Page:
The NHS has been warned that it faces another lean period when it gets to the end of the present period of austerity.

According to a report in the Financial Times (paywall), Richard Douglas, the Department of Health’s director general of policy, strategy and finance, told a group of NHS managers that they were “deceiving themselves” if they thought the financial pressure on the health service would be relaxed after 2014-15.

The health service is currently a year into the four year ‘Nicholson challenge’ to make £20 billion in efficiency savings to bridge the gap between flat funding and rising costs and demand, without increasing waits or cutting quality.

But Douglas reportedly told a meeting of senior NHS finance managers that the health service might need to find a further £20 billion or more of savings in the years following the present spending review period. Further details may emerge in the autumn statement.

Public sector spending was not the focus of today’s Budget. Instead, Chancellor George Osborne focused on stability, growth, and changes to personal tax rates, with an increase in the personal allowance and a 5p cut in the top rate of tax from 50p to 45p next year.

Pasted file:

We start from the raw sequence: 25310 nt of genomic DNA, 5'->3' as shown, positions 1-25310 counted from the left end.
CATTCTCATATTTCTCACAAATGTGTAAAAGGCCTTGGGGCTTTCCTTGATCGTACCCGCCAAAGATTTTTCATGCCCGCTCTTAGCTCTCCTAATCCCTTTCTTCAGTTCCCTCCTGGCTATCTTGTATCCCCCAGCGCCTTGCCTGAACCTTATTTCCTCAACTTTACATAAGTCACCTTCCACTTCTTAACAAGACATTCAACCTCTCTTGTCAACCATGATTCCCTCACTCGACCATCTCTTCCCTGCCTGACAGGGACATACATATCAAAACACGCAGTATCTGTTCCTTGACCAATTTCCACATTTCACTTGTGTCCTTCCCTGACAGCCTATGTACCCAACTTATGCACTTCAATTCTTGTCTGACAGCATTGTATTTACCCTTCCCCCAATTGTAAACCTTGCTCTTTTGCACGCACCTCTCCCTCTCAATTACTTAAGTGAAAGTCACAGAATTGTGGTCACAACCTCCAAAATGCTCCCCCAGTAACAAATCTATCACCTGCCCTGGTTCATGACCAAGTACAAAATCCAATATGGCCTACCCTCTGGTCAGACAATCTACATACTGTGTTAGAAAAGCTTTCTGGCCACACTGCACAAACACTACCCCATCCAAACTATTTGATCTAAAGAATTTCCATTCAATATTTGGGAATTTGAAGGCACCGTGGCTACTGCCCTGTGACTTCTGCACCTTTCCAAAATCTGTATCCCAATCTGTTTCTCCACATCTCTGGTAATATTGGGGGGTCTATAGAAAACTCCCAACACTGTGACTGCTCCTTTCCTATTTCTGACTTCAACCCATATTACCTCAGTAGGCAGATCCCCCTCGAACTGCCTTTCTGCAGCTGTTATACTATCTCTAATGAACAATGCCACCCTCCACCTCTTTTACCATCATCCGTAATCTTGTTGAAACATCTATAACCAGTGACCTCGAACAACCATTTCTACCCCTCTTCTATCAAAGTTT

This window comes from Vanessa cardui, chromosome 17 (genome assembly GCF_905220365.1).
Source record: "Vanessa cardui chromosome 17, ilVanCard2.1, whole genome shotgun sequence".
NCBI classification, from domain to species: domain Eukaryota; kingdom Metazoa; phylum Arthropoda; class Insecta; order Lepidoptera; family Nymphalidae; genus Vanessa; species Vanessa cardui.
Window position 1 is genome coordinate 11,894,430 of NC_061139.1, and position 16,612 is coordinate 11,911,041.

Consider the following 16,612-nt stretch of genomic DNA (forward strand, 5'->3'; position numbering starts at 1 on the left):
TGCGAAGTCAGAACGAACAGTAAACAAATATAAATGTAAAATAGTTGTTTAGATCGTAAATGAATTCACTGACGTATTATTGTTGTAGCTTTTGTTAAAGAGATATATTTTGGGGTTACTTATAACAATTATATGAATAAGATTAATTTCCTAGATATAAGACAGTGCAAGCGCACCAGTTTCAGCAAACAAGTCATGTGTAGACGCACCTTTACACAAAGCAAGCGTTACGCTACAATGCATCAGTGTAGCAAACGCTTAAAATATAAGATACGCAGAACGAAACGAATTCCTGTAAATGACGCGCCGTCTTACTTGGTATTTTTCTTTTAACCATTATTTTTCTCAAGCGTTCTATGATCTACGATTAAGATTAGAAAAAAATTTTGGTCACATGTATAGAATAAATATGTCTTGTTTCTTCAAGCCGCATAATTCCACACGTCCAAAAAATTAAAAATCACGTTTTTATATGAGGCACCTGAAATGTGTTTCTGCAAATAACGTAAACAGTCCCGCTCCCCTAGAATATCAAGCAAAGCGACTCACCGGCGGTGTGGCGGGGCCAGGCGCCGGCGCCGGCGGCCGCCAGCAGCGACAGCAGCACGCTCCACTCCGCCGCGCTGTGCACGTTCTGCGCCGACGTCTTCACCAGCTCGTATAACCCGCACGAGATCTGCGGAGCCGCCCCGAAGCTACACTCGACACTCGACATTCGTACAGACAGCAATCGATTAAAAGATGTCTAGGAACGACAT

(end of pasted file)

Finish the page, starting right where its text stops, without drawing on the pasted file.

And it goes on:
However, he confirmed that public sector workers would see their pay frozen again this year, and that he would explore local pay – which union Unison claimed would remove £1.7m from the economy.

Osborne also indicated that there would be further changes to welfare spending, which he warned was threatening to increase to one third of all public spending, and to pensions and social care.

Liberal Democrat minister Paul Burstow is working on a social care white paper, which has been delayed by the government’s problems in passing its Health and Social Care Bill. Osborne indicated it would be published shortly.

The Chancellor also announced some measures to deliver super-fast broadband and wi-fi networks to ten cities, including London, Birmingham and Manchester, and £15m for initiatives in smaller cities.

Delivering new public services, including telehealth, has often been cited by government reports as a reason to invest in digital infrastructure. However, Osborne linked the move to support for Britain’s creative industries.